Own goal

Print edition : June 21, 2019

Maharashtra Pradesh Congess president Ashok Chavan flanked by Sushil Kumar Shinde (left) and Radhakrishna Vikhe-Patil, at a core committee meeting of the party in Mumbai on March 14. Both Chavan and Shinde lost in the election. On June 4, Vikhe-Patil submitted his resignation as a Member of the Legislative Assembly. Photo: Vivek Bendre

NCP president Sharad Pawar, Congress candidate for Mumbai North Lok Sabha constituency Urmila Matondkar and Congress leader Ashok Chavan during the campaign in Mumbai on April 28. Photo: ANI

The declining quality of leadership, the failure to cash in on the Maratha vote, and the unwillingness to forge alliances with smaller parties are some of the reasons for the dismal performance of the Congress-NCP combine in the Lok Sabha election.

FROM May 1, 1960, when the State of Maharashtra was created, until May 14, 1995, the Congress ruled the State, except for a brief period in 1978 when there was a coalition government. For an almost uninterrupted 35 years, the Congress held complete sway over the State. In 1995, the saffron coalition of the Shiv Sena and the Bharatiya Janata Party (BJP) toppled the Sharad Pawar government. The Sena’s Manohar Joshi became the first non-Congress Chief Minister of the State. Although the Congress and its electoral ally, the Nationalist Congress Party (NCP), did reclaim the State after that for another 15 years, the saffron forces had already found their foothold. On the parliamentary front, the Congress fared no better. From a high point of winning 41 of the 44 seats it contested in the State in 1962, the party won in only one of the 26 seats it contested in 2019.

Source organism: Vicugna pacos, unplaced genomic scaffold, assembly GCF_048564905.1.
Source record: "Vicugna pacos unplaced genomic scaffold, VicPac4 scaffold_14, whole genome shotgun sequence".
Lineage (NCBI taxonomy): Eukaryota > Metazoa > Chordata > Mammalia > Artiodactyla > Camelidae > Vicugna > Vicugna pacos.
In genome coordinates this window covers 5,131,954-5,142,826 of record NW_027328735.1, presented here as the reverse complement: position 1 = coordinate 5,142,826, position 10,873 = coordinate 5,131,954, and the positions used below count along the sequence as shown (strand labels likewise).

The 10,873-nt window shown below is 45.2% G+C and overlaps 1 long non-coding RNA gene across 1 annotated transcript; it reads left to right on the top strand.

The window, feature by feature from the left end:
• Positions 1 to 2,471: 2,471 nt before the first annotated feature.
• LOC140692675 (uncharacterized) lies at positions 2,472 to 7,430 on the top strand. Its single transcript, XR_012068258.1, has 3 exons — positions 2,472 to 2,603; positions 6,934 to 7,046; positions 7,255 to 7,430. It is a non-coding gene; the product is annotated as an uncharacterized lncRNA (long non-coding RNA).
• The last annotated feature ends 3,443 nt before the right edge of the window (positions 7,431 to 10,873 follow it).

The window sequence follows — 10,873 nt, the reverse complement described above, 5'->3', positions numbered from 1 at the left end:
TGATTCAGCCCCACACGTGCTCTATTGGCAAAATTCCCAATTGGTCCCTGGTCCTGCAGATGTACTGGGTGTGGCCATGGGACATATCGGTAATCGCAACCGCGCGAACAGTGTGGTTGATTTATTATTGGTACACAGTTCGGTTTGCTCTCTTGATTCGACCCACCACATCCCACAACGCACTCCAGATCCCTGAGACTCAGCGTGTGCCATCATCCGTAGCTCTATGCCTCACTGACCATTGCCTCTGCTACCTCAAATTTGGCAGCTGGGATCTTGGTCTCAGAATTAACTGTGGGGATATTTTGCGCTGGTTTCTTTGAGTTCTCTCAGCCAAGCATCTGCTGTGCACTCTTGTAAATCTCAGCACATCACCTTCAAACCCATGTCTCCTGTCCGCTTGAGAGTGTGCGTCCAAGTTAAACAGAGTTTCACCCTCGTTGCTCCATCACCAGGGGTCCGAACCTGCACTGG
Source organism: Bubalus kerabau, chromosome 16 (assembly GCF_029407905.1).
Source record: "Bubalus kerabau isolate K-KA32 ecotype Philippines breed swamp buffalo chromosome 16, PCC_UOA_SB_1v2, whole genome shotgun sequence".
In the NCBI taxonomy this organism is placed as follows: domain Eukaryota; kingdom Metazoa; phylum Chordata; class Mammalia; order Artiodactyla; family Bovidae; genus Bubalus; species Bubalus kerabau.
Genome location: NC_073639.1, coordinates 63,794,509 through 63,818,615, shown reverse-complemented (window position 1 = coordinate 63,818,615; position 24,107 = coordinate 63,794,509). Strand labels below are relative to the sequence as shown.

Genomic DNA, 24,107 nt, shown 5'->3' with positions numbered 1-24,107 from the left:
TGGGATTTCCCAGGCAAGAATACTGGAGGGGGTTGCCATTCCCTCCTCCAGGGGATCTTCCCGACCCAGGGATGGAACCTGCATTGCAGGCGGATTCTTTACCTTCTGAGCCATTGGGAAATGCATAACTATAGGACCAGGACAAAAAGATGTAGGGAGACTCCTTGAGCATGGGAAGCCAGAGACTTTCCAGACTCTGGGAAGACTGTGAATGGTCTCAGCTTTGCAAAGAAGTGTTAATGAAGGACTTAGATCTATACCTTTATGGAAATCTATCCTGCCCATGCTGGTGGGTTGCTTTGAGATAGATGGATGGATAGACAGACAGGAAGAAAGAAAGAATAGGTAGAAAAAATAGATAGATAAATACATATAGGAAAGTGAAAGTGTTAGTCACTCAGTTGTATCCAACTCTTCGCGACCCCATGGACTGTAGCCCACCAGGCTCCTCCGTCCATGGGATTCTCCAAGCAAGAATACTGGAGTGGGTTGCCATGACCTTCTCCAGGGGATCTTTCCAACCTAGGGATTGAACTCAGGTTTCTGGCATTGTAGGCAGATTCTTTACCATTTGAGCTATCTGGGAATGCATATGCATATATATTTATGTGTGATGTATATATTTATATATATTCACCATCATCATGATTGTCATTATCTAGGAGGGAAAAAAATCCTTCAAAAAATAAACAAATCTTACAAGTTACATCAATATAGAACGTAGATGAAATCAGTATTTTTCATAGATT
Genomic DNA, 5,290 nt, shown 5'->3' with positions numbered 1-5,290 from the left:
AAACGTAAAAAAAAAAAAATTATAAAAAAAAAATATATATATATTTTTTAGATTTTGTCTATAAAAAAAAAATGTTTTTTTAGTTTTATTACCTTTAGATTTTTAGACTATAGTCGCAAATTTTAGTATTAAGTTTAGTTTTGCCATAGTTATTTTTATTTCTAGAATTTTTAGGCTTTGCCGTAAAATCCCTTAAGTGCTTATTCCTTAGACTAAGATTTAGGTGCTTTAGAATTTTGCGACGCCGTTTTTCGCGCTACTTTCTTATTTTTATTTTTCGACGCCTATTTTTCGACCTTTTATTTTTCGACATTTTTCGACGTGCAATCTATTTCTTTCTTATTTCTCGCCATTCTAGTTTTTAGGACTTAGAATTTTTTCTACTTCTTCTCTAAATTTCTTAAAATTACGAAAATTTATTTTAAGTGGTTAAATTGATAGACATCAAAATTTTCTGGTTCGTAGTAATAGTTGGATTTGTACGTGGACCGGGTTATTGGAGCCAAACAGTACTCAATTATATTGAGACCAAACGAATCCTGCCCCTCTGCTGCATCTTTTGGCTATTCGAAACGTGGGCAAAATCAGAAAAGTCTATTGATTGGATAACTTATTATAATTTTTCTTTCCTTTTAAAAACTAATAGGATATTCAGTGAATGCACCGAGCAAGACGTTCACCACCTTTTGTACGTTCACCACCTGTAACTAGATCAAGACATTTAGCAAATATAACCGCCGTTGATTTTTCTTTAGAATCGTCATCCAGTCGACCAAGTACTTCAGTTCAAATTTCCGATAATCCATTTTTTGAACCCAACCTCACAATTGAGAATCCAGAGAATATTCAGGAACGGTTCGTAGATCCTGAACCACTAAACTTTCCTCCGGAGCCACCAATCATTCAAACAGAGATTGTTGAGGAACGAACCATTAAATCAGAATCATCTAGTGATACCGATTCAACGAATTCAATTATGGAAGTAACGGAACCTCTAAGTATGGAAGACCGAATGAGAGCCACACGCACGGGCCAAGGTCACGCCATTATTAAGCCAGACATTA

The main reason for the BJP-Sena’s overwhelming victory is the many failures of the Congress-NCP combine. The secular alliance lost the election because of its refusal to tie up with new allies; its failure to attract the Maratha voters, who have been its strong support base; the absence of strategic planning and poor organisational work exemplified by the fact that it did not invite star campaigners from the party’s central leadership. To top it all, the BJP-Sena alliance had a hunger for power, which it translated into excellent strategic planning, while the Congress-NCP combine drifted between complacency and nervous bouts of energy.

What cannot be left unsaid is that the Congress-NCP alliance had no firm election plank. It seemed to be just reacting to the BJP’s rhetoric rather than creating a proactive campaign strategy. This “loss of confidence”, as a Congressman put it, resulted in the defeat of the party. The Congress-NCP alliance had always had a strong developmental agenda. The combine would have gained had it focussed on this agenda rather than create new slogans in an attempt to beat the BJP at its own game. (Incidentally, the victory of the Vanchit Bahujan Aghadi-All-India Majlis-e-Ittehadul Muslimeen (VBA-AIMIM) candidate in Aurangabad was credited largely to his focus on local developmental issues.)

Perhaps the Congress’ biggest mistake was to have ignored Prakash Ambedkar and his VBA, a party of the marginalised and deprived sections of society, which has allied with Asaduddin Owaisi’s AIMIM. Prakash Ambedkar, grandson of Dr B.R. Ambedkar, had made it abundantly clear that he was open to a dialogue with the Congress on forging an alliance. His only condition was that he would talk only to the party president Rahul Gandhi. But Rahul Gandhi was apparently dissuaded from meeting Prakash Ambedkar; so the VBA decided to contest all the 48 seats on its own.